Archiv für Oktober 2011

New: Now with comments!

I‘m new to this whole „blogging“ thing. I only just realised that I had to ‚accept‘ comments before they would appear on my blog, and that there were in fact already three comments, patiently waiting for weeks. Rectified now! You can comment without me having to click any buttons.

…and there I was, wondering why nobody commented.

Messages in Fiction

I recently listened to the spectacular podcast StoryWonk Daily, which has been my greatest source of writerly inspiration and crafty insight since I discovered it about half a year ago.
The hosts Lani and Alastair discussed gender issues in writing last week, and in episode 197 − The World Vs Men And Women − Lani got very passionate about messages in fiction, arguing that you should never include them. She most likely meant that you should not preach to your readers or be anvilicious, but she ruled out the possibility that messages could be integrated into stories gracefully, organically. To me, expressing what you believe in and dropping anvils are two very different things and I‘m as passionate about achieving the former as Lani is about avoiding the latter.

I think that our understanding of the world, our values and biases and unquestioned assumptions will always shine through in our writing, and that the stories we as a culture tell each other have an impact on our society. How big that impact is, I don‘t know, and being a writer, I‘m likely to overstate it.

That doesn‘t mean I will have my characters get on a soapbox and preach − In fact Lani herself gave an excellent example of what works much better: She talked about the gay and transgendered characters in her books (which I haven‘t read yet) and that she included them without making a fuss about their sexuality or gender, without portraying them as jokes or freaks, and most importantly, that she made them rounded characters instead of clichés.

I think there is a common concern amongst writers that readers will not get the message if they are not explicitly told what it is. But they do. They are usually a lot smarter than you think, and will not thank you for patronising them.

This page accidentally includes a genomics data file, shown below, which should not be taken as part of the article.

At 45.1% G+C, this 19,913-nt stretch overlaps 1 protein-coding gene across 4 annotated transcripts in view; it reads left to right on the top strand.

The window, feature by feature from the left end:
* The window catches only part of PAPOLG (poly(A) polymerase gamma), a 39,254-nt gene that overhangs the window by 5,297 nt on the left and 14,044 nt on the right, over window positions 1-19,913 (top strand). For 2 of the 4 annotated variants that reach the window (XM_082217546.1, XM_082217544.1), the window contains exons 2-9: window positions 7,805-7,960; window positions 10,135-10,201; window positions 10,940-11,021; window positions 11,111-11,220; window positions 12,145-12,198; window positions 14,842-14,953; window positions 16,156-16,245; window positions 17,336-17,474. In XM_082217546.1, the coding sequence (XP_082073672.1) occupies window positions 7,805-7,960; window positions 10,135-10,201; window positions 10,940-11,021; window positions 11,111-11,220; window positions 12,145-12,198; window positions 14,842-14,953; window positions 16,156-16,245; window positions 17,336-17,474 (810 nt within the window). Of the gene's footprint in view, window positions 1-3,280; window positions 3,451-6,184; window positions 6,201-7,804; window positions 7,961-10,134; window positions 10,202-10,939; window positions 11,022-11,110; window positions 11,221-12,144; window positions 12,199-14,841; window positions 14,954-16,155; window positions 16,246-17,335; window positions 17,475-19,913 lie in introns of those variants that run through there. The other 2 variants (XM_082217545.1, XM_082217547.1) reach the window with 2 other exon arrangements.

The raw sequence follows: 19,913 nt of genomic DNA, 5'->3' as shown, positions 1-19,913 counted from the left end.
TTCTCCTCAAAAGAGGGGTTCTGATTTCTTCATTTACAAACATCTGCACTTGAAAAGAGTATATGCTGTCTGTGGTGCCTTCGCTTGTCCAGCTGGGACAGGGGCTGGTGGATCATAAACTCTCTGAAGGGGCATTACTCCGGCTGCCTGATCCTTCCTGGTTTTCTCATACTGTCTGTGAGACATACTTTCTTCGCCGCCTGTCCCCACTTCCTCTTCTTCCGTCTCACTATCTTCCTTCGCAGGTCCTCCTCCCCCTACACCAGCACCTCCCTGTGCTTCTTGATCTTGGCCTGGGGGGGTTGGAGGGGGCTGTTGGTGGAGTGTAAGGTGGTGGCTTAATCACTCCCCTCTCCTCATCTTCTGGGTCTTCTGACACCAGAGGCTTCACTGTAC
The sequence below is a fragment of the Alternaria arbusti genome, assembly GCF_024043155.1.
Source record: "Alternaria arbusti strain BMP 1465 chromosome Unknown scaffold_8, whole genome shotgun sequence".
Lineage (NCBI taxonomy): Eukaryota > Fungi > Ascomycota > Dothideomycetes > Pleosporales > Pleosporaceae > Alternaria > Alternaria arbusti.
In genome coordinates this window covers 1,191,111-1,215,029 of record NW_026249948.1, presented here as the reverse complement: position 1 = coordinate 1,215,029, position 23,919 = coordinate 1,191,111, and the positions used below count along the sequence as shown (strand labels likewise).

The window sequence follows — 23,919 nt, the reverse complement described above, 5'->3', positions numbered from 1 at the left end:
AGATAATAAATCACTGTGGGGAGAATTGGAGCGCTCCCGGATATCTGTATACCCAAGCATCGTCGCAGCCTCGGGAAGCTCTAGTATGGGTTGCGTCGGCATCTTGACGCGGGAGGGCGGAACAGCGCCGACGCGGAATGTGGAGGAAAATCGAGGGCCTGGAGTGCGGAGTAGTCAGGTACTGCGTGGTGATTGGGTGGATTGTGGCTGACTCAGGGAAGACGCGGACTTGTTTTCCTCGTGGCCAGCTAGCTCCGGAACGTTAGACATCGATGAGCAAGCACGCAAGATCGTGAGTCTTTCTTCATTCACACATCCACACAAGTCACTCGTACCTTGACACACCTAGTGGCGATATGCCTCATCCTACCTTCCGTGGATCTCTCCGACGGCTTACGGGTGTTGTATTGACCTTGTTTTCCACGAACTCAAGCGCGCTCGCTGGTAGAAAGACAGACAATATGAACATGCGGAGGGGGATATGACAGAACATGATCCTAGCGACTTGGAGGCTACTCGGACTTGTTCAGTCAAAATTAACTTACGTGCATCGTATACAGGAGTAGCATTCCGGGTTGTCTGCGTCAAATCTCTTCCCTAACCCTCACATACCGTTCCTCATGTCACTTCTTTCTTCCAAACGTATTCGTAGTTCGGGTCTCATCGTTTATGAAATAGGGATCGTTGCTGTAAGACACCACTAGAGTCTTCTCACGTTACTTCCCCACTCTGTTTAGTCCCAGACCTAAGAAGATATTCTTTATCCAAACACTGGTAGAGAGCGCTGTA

As almost always when it comes to good fiction, the writing rule Show, don‘t Tell applies. Don‘t tell me that friendship is important, just show me how little Maggie defeats the evil narwhale by realising just in time that she has to get over her pride and ask Sandra and Robin for help even though she bragged to them earlier about not needing it.

If you‘re having trouble with this, just think about Terry Pratchett, and how he manages to tell us profound things about the human nature while simultaneously spinning one hell of a yarn. He never compromises his story, because his messages and yarn are intermingled, are one.

To give you another example: Zoe from the TV show Firefly is a very capable, tough and strong woman. We know this because of her actions, and it would really ruin the effect if another character turned their head towards the camera and intoned: „You see, kids, women can be capable too!“ I think it’s a good rule of thumb that you shouldn‘t have a character say anything just because you want your audience to know it. Also, it would assume that the concept of a strong woman is somehow new or daring or unusual, which would undermine the message that strength is completely normal for women.

Whether you are a writer or create other media, just the simple choice of which characters to include and how to portray them can have a huge impact. A fellow StoryWonk listener (Hi Jenni!) linked to this article by Ms. Twixt about girls and women in TV shows, and the statistics are pretty grim:
Less than one third of the characters are female, a number that hasn‘t changed since 1946. Likewise, only 19,5% of the workforce on screen are female, even though in reality, that number is 50%. In crowds, girls and women only account for 17% of the people.

The article concludes, „Other research GDIGM cites finds that girls who are exposed to more media have the feeling that they are fewer choices in life, and that, on average, the more media boys watch the more sexist their outlook.“

I‘m sure most television writers and producers don‘t set out to paint a sexist, reactionary picture of the world or want to endorse that women are so inferiour to men that the main reason to show them at all is to serve as eye-candy for straight men. Still, this is what most of them are doing, and if they don‘t like it, they had better include as many strong female characters as males, and not sexualise every single one of them.

I could probably make similar observations and arguments about people of colour, queer, trans and genderqueer people and every other marginalised group. Sure, you could fall into tokenism, but to be honest, I as a trans genderqueer would much rather have a dozen token trans sidekicks to identify with in the books I read and the movies I watch than be treated in the media like I don‘t even exist.

PS: StoryWonk are just celebrating their 200th episode! I‘m getting on my trusty old soapbox now to tell you to go forth and listen in on the fun!